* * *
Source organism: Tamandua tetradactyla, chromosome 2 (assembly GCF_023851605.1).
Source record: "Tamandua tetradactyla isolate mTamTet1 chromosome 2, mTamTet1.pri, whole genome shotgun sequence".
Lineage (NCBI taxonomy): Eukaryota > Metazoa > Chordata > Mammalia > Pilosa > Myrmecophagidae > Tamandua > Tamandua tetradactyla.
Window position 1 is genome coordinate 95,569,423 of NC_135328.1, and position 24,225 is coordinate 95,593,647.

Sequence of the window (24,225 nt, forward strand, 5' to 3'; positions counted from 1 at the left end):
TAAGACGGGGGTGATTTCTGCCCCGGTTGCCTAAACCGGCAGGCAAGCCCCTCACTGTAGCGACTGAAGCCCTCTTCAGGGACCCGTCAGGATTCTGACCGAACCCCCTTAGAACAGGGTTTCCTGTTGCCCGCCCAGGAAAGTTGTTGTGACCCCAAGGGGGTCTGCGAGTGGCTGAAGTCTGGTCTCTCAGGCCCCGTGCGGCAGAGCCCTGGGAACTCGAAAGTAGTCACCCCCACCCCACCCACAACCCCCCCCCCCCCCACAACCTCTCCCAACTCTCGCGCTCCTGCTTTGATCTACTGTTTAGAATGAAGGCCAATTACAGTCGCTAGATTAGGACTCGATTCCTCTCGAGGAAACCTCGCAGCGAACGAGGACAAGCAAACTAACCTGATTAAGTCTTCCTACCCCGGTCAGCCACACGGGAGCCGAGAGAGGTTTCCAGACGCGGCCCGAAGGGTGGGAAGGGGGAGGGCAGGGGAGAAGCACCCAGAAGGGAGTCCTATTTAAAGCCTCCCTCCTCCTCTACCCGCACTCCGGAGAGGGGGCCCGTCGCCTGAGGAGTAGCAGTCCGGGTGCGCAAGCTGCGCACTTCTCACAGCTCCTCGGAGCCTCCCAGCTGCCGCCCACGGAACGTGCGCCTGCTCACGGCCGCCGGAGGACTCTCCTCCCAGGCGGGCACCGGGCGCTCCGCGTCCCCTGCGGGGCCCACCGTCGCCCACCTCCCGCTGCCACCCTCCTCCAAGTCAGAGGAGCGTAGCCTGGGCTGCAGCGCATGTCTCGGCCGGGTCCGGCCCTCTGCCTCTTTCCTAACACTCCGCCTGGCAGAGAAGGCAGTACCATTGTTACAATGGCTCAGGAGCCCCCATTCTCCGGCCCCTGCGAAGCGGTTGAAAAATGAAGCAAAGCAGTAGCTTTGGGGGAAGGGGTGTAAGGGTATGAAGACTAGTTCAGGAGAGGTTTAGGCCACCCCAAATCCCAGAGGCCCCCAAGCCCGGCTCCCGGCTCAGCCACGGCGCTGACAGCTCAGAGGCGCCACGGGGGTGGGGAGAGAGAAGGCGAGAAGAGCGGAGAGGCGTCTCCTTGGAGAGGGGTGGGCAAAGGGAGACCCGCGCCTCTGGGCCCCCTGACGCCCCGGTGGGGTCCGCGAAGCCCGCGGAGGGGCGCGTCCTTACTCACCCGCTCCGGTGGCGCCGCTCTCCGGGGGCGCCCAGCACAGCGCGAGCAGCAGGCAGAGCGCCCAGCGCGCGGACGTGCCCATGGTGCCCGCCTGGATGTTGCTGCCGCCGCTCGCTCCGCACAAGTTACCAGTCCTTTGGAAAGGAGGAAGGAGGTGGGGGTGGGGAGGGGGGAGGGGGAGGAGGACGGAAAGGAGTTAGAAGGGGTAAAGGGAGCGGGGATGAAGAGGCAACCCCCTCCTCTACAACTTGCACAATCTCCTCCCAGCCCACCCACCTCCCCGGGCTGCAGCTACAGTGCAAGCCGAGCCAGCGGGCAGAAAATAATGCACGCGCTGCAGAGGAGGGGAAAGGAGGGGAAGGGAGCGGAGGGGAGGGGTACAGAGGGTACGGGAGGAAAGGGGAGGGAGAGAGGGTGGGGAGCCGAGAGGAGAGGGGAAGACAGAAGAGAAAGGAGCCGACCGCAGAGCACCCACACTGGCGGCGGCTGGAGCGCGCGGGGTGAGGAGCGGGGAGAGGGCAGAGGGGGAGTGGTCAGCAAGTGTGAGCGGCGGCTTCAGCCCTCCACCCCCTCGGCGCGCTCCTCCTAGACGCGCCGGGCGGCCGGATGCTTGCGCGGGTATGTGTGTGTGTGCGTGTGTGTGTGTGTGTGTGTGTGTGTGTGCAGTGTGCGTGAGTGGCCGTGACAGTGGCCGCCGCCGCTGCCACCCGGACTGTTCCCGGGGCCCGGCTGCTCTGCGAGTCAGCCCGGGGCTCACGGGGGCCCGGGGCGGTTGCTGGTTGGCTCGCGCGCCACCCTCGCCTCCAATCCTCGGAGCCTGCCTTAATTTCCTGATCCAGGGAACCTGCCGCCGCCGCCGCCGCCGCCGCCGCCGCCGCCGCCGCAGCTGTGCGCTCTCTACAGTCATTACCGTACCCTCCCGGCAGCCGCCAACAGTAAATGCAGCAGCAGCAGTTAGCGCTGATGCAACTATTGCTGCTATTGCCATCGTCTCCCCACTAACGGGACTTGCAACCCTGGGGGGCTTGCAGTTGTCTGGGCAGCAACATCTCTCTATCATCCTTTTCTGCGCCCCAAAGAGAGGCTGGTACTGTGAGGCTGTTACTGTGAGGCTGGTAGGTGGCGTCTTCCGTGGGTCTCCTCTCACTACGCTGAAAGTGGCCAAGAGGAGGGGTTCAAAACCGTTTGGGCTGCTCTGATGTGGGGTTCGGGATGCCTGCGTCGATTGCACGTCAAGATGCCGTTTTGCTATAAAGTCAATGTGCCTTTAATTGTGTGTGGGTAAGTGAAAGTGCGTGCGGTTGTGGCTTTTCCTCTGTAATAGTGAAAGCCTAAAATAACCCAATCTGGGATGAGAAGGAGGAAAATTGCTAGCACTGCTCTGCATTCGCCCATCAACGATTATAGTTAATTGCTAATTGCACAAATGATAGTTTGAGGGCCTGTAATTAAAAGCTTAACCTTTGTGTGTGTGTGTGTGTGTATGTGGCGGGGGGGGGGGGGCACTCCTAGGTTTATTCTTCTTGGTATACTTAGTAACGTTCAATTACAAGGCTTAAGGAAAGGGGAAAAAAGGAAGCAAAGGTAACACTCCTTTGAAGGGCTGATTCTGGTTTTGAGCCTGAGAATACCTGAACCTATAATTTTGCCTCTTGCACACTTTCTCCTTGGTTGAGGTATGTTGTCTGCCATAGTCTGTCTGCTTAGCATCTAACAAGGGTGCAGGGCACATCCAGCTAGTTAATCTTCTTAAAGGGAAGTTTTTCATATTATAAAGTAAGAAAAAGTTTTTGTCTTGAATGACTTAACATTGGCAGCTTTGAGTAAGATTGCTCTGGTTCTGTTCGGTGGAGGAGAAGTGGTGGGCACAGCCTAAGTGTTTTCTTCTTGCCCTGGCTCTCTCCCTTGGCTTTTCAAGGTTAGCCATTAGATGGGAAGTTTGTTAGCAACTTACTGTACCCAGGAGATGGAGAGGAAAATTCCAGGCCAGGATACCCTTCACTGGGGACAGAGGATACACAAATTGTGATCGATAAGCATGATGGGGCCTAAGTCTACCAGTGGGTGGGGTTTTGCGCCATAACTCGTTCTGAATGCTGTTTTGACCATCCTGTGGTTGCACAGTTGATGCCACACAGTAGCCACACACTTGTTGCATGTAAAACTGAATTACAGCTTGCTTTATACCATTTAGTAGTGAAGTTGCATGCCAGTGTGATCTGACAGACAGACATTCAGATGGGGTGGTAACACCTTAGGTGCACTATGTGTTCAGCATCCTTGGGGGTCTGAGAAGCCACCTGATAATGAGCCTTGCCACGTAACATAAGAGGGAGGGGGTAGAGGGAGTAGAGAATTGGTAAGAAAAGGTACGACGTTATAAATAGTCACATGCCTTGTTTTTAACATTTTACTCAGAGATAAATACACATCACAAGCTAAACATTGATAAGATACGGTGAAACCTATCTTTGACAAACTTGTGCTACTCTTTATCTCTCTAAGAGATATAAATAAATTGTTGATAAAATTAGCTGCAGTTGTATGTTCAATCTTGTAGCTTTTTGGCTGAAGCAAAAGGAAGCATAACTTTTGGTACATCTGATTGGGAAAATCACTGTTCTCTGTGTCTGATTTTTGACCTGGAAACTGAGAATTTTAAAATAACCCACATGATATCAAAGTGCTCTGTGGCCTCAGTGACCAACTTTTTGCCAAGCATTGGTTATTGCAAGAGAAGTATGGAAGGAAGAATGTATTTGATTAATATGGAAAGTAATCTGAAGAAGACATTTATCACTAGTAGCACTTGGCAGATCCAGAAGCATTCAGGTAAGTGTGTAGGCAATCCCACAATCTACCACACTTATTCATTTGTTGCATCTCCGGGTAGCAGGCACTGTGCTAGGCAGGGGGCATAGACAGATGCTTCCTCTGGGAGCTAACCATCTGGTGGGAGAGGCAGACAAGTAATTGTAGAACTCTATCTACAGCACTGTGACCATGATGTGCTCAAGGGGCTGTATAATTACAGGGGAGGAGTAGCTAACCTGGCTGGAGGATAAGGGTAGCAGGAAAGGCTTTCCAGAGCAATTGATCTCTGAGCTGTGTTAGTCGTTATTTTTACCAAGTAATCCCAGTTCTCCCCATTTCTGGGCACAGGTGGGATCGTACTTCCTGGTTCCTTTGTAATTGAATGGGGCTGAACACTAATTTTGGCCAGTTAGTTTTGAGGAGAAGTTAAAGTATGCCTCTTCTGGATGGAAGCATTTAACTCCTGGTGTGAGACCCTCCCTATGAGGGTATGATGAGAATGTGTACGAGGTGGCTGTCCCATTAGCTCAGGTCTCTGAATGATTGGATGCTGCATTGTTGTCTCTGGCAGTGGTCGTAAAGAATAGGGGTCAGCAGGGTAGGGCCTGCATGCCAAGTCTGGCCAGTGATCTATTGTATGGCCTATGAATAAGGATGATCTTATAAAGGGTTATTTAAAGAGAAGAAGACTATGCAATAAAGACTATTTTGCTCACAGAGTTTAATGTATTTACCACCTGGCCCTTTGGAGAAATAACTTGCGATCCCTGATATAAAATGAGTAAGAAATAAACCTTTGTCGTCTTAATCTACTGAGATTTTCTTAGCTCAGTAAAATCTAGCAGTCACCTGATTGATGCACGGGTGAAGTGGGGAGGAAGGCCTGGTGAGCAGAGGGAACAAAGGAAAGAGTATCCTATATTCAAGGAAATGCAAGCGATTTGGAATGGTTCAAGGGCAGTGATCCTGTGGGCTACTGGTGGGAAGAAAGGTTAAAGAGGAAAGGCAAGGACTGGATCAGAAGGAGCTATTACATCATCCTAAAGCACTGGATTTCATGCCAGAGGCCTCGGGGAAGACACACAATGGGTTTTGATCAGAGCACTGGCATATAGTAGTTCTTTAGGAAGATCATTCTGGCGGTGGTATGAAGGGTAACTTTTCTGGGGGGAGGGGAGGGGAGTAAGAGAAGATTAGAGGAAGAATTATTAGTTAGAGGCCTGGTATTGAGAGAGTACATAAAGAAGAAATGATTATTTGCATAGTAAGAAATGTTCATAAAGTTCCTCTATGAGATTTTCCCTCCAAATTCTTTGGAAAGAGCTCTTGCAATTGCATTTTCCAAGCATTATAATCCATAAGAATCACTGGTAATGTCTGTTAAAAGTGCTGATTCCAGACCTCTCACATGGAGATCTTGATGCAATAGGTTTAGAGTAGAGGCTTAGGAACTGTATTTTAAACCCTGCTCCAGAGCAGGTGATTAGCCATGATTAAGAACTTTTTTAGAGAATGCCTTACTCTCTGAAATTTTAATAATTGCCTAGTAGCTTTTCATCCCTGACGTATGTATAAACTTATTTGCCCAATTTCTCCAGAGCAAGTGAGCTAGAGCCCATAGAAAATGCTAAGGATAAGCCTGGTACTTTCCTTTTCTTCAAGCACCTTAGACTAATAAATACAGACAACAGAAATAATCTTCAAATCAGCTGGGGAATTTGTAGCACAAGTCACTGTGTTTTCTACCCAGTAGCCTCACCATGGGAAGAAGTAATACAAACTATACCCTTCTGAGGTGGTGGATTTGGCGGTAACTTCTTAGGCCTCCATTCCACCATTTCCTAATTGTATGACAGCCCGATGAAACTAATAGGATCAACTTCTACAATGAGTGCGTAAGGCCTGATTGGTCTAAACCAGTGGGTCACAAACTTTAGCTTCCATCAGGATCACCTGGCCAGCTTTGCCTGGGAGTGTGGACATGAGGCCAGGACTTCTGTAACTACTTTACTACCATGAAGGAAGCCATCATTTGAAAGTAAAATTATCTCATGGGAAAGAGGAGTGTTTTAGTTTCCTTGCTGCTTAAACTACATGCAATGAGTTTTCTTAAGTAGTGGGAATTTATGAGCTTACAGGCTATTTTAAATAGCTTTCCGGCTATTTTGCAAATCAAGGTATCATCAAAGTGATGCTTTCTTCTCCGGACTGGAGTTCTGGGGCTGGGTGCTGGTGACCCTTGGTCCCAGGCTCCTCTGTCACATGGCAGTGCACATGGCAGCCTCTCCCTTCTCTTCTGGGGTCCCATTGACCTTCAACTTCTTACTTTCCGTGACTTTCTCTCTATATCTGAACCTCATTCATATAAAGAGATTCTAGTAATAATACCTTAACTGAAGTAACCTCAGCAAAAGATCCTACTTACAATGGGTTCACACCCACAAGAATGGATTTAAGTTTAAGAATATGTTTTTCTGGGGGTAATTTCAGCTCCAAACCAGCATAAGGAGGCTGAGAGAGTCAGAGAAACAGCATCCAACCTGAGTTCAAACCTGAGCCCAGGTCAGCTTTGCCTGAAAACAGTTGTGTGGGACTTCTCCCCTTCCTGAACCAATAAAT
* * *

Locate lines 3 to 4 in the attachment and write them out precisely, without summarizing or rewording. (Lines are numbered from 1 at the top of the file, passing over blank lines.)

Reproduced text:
Lineage (NCBI taxonomy): Eukaryota > Metazoa > Chordata > Mammalia > Pilosa > Myrmecophagidae > Tamandua > Tamandua tetradactyla.
Window position 1 is genome coordinate 95,569,423 of NC_135328.1, and position 24,225 is coordinate 95,593,647.